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End of The Year Thoughts


By Frank Gruber

Two thousand eight was the year when despair passed the baton to hope. Only time after January 20 will tell if hope passes it to achievement, but it's an exciting moment we're living in: the economy hits the skids as it hasn't in 80 years, our foreign policy is as confused and conflicted as it hasn't been since whenever, but we elect to be our leader the candidate who four years ago was the most unlikely.

One thing -- I'm happy that Barack Obama is taking some time off in Hawaii because all the people declaring whether his presidency is a success before it's even started are starting to annoy me.

Don't they realize that Obama and his sidekicks, David Plouffe and David Axelrod, are ten steps ahead of them?

Remember in September when the financial crisis took its big turn for the worst? And everyone was saying that this would limit what Obama could do in the way of his ambitious plans if he became president? (There was even an extended series of questions about this during one of the debates.)

But then at some moment President-elect Obama turned the crisis into an inevitable blank check -- the return of Keynesian economics.

Locally, in Santa Monica, where no incumbents who ran for anything lost, I'm predicting that this will be the year that turns the old French adage on its head; instead of "the more things change, the more they remain the same," I suspect in future years we'll look back on this election and say, "the more things stayed the same, the more they changed."

That's because the election, particularly the defeat of the no-growth party behind Measure T, exposes rifts (sorry) in the coalition of old-style progressive realists, who recognize that we live in a capitalist society, and anti-growth idealists, who would prefer to ignore that fact, that has always comprised Santa Monicans for Renters Rights (SMRR).

Although SMRR leaders managed to impose enough discipline on the four council members who were elected with SMRR support to have them all vote to elect Ken Genser mayor and Pam O'Connor mayor-pro-tem for two year terms, expect to see Council Member Kevin McKeown finding common ground with Council Member Bobby Shriver over the next year and a half more often than he does with some of the other SMRR council members.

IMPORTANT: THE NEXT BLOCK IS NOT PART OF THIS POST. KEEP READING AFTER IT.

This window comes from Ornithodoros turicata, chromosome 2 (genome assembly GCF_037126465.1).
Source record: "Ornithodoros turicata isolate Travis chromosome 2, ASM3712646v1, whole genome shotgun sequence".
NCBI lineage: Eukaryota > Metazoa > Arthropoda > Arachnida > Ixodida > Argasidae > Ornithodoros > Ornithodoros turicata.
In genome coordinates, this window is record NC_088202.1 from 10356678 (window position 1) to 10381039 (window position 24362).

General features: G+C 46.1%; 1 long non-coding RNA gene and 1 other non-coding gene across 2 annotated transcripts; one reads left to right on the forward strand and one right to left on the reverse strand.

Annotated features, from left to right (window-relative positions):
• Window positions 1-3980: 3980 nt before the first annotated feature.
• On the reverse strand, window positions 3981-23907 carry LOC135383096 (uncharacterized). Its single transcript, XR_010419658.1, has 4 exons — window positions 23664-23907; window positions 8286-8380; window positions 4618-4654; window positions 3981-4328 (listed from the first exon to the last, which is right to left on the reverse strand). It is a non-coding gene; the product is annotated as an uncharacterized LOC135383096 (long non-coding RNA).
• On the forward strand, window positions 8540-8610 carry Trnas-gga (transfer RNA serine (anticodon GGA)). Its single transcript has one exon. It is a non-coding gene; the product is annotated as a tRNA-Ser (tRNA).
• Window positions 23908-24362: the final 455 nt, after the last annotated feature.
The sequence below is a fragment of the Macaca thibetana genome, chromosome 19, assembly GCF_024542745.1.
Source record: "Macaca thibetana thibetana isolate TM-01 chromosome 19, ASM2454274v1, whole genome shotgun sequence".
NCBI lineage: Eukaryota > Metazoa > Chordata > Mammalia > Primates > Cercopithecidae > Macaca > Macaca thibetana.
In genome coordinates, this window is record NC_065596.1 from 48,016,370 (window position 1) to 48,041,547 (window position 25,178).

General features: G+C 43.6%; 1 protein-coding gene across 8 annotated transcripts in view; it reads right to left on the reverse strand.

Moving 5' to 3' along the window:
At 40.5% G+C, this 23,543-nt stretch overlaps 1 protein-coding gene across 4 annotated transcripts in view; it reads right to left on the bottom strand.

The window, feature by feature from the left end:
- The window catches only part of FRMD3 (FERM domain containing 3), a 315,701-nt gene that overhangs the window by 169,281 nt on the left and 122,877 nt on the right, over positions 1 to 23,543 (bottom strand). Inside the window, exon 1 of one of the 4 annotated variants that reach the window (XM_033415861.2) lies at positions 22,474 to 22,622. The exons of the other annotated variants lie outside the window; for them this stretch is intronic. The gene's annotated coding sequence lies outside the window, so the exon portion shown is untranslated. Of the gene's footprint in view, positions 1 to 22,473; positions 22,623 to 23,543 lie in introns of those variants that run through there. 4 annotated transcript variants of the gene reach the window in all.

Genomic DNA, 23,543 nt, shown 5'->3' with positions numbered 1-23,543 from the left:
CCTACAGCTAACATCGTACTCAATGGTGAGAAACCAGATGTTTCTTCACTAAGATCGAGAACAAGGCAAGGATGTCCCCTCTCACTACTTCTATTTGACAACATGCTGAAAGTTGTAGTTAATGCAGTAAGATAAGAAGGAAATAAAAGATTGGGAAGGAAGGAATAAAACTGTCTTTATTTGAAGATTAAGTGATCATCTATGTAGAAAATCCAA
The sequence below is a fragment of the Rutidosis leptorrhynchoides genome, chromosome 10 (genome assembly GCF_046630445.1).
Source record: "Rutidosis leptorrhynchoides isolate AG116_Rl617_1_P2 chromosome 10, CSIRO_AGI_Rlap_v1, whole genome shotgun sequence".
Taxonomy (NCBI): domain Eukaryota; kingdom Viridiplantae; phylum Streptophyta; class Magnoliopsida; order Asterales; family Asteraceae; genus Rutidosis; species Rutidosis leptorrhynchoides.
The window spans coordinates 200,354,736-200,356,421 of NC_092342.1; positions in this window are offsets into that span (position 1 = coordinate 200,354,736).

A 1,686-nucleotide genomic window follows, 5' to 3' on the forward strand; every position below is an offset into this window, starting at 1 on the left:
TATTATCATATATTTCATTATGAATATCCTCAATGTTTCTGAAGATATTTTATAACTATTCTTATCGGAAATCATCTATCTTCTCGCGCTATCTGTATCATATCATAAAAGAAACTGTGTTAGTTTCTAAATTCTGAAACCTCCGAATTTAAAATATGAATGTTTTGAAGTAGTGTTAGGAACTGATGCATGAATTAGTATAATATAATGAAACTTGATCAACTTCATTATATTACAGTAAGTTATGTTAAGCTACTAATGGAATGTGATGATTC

I predict that this will culminate in some kind of battle for the soul of SMRR, if not its endorsements, at the organization's convention in August 2010.

Meanwhile, expect to see more crossover politics, as the political issues in Santa Monica turn from classic Santa Monica issues like land use, traffic, and homelessness, toward fiscal issues, as the state budget crisis, the decline in the economy

(and sales tax revenues), and Calpers' bad investments in sprawl real estate (requiring more local contributions to the pension plan), cause considerable upset in the City's and the School District's budgets.

That could be where local and national politics intersect, as the Obama administration should realize that the quickest means to inject money into local economies to keep people working is to help state governments deal with their deficits before they cut services or raise taxes.

For instance, voters in school districts throughout Southern California have taxed themselves tens of billions of dollars to build schools in the past two decades; what they need now is not more money for construction, but operating funds to keep teachers and staff employed and children learning.

Hope for a return to "revenue sharing."

Another phrase to look for a return to is "money in the bank," as in where we all wish we had had our savings. Since I run a business, my law practice, I keep more money in a regular checking account than my wife and I would otherwise need to have so accessible, and I always have resented how little interest I get -- nickels and dimes a month.

When I was growing up there was a system -- banks paid four percent on deposits and collected six percent on mortgages -- and on that two percent they made a living. Could someone remind me what the problem was?

I also have a little money that accumulates in a brokerage account, earning hardly any interest, and since I know I'm the world's worst investor, it stays there because I avoid making any decisions about investing.

But now, what do you know, but the money I have in the bank and in the brokerage account turns out to have been my best investment. Unfortunately, those accounts aren't too big. Everything else my wife and I have -- from the value of stocks and California tax-free bonds to the value of our house -- is down from 20 to 50 percent.

But the money in the bank is just that -- money in the bank.

Oh well. We do live in one of the better places on earth. Actually I think this ongoing economic calamity with its attendant scandals was designed to make me feel thankful for what I've got.

After all, I'm not poor enough to worry about becoming homeless, and I'm not rich enough to have been bilked by Bernard Madoff.

And on that note of thankfulness, Merry Christmas and Happy Hanukkah.

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